Biden, Putin to Speak Thursday Amid Ukraine Tensions This combination of pictures created on December 06, 2021 shows US President Joe Biden during a signing ceremony at the White House in Washington, DC on November 18, 2021 and Russian President Vladimir Putin in a congress of the United Russia party in Moscow, on December 4, 2021. (Mandel Ngan and Mikhail Metzel/AFP via Getty)
By Brian Freeman | Wednesday, 29 December 2021 02:55 PM
President Joe Biden plans to speak with Russian President Vladimir Putin via phone call Thursday amid continued tensions over Ukraine, a National Security Council spokeswoman said in a statement Wednesday, NBC News reports.
Russia has amassed some 100,000 soldiers along its border with Ukraine, raising fears among many in the international community of an invasion.
Putin requested the call, and Biden accepted because "he believes when it comes to Russia there is no substitute for direct leader-leader dialogue," an administration official told CNN.
"The Biden Administration continues to engage in extensive diplomacy with our European Allies and partners, consulting and coordinating on a common approach in response to Russia’s military build-up on the border with Ukraine," said National Security Council spokeswoman Emily Horne, NBC News reports.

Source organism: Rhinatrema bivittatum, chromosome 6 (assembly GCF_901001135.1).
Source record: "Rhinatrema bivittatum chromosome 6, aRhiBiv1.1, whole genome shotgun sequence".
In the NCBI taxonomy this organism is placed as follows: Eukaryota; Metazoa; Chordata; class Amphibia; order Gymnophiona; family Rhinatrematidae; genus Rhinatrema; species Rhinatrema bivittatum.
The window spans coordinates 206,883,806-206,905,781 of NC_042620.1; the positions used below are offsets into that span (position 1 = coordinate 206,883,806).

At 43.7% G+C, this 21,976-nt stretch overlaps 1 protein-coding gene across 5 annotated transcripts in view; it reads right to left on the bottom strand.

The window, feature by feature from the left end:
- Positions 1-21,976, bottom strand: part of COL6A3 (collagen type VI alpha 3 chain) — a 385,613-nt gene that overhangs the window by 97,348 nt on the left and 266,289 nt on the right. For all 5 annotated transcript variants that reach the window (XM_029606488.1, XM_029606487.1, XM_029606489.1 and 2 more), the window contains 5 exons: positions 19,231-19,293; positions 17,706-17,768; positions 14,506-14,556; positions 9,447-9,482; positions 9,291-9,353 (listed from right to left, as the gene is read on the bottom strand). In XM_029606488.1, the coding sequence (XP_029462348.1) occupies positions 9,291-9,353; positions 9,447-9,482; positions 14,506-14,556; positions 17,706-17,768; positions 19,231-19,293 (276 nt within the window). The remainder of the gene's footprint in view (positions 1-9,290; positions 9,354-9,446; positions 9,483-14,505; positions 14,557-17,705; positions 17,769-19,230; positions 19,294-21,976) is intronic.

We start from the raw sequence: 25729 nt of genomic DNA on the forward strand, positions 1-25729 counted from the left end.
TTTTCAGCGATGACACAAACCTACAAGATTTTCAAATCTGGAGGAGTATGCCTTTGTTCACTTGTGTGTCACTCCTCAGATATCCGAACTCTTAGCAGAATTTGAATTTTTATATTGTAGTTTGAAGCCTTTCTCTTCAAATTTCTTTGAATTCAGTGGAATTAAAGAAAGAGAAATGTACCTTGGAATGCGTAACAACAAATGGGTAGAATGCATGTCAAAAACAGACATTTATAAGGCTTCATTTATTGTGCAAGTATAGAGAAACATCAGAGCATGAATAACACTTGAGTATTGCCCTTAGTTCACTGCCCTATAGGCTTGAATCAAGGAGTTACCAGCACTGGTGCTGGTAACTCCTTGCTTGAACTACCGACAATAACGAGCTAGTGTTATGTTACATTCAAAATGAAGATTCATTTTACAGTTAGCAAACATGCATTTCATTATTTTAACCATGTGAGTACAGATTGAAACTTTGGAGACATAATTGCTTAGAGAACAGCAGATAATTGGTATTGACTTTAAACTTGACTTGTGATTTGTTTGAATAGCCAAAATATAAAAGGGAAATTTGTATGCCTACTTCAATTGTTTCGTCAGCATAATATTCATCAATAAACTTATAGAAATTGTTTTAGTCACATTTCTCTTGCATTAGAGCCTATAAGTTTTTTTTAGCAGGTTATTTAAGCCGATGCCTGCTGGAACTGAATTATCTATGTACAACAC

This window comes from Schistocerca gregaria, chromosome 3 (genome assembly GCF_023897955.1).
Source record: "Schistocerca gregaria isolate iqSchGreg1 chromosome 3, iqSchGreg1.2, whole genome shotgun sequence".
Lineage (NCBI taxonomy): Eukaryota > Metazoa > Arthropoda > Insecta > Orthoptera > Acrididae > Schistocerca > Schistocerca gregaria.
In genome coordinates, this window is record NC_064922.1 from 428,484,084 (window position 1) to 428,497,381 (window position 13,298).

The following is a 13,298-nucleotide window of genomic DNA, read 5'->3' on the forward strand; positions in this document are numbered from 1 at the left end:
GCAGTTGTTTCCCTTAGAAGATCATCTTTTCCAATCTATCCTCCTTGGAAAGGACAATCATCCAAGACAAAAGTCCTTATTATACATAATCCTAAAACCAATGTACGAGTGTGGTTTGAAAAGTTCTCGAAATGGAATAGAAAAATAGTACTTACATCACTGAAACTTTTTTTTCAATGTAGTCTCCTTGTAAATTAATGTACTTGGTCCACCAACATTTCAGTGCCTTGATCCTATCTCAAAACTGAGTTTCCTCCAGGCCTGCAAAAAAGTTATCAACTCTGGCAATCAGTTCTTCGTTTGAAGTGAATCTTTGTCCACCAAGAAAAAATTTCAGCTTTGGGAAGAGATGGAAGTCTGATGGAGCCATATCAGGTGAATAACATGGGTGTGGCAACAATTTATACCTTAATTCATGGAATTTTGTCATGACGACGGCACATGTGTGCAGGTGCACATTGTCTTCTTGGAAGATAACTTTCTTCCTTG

She added that "officials have also held numerous consultations with their counterparts, including those from eastern flank countries bilaterally and in the B9 format as well as Ukraine," according to Politico.
The B9 (Bucharest Nine) refers to nine European nations that form the eastern edge of NATO – Poland, Romania, the Czech Republic, Estonia, Hungary, Bulgaria, Latvia, Lithuania and Slovakia.
Secretary of State Antony Blinken on Wednesday spoke with Ukrainian President Volodymyr Zelenskyy and "reiterated the United States’ unwavering support for Ukraine’s independence, sovereignty, and territorial integrity in the face of Russia’s military buildup on Ukraine’s borders," said State Department spokesman Ned Price.
Earlier this month, Biden warned Putin in a virtual call that Moscow would face "severe consequences" if it attacked Ukraine.
An administration official said the U.S. has not yet seen any attempt by Moscow to lower tensions over the issue, CNN reports.
"We continue to see a significant Russian troop presence in and around the border of Ukraine, and we have continued to make clear to the Russian side that for there to be real progress in these talks, a context of de-escalation will be required," the person said.
The West condemned and placed sanctions on Russia after it annexed Ukraine’s Crimean Peninsula in 2014. Afterwards, the Kremlin backed a separatist rebellion in the Ukraine’s east, where fighting has killed more than 14,000 people and devastated the country’s industrial heartland.